Rodrigo Riera, from the ECOAQUA Institute, signs this work together with experts from Madeiran institutions
Rodrigo Riera, professor and researcher at the ULPGC and member of the Institute for Research in Sustainable Aquaculture and Marine Ecosystems (IU-ECOAQUA), signs in the Journal of Nature Conservation an article entitled "A baseline for prioritizing the conservation of the threatened seagrass Cymodocea nodosa in the oceanic archipelago of Madeira", together with Claudia Riveiro, from the Oceanic Observatory of Madeira, Pedro Neves, from the Centro de Ciências do Mar, Manfred Kaufmann, from the Instituto das Florestas e Conservaçao da Naturaleza, and Ricardo Aráujo, from the University of Madeira.
PhD Rodrigo Riera Elena
In this work, the researchers compile the available information on the marine phanerogam Cymodocea nodosa (in the Canary Islands, known as “seba”), a seagrass that grows rooted in sandy or muddy seabeds, which are used as habitat for numerous animal and plant species, from algae to crustaceans, and as a safe space against predators of fry and juvenile species of fish typical of rocky seabeds.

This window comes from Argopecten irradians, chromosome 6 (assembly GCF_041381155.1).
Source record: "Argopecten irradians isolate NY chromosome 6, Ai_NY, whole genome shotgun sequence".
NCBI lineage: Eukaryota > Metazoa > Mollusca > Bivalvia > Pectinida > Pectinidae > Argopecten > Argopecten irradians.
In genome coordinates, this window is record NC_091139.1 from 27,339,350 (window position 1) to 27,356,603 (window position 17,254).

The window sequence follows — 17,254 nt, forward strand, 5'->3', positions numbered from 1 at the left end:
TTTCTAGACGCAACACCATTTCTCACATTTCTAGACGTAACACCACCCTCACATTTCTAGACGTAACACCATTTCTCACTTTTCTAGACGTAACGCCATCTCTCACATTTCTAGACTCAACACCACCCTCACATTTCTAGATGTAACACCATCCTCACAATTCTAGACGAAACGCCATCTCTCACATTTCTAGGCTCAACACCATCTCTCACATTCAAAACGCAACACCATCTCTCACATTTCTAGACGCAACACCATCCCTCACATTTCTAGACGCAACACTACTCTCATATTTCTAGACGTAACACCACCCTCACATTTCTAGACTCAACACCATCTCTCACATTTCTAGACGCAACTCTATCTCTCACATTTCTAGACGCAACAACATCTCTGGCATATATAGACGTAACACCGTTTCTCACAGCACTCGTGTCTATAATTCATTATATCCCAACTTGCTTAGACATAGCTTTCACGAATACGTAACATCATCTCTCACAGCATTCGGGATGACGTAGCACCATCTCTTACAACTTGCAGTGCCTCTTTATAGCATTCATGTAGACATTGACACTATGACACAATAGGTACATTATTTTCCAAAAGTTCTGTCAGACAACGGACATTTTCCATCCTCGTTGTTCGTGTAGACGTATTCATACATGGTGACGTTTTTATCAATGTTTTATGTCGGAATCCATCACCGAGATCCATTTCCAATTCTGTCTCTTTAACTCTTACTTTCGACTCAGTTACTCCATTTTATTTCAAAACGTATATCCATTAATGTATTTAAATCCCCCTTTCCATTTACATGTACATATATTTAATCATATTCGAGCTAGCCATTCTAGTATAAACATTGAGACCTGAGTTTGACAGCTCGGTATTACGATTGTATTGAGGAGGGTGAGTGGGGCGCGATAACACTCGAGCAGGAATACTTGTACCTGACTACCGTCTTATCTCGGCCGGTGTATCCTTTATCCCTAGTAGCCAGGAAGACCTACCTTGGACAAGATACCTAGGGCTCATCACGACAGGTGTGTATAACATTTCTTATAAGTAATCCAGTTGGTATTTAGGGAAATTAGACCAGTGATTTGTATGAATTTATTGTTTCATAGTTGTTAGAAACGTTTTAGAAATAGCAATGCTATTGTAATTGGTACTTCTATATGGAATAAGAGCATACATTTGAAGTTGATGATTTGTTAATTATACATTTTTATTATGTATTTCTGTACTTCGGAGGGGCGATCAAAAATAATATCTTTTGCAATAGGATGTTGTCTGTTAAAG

Dr. Riera explains that "we have taken advantage of the extensive experience in the study of Cymodocea nodosa from data collected in the Canary Islands, with special reference to the work led from our research group BIOCON, also belonging to IU-ECOAQUA, by Professor Fernando Tuya".
All historical references and the most recent scientific information were also analyzed in order to know the state of this underwater plant in Madeira's waters and, from there, to propose a series of actions to preserve the few meadows that exist and, at the same time, to support its settlement in those coastal areas that present suitable conditions in this archipelago.
In conclusion, this is a work that aims to establish, for the first time, the starting points for carrying out integrated conservation of this seagrass in the study area. The Journal for Nature Conservation is extensively known in the scientific community for its contributions in the field of ecology and biodiversity conservation.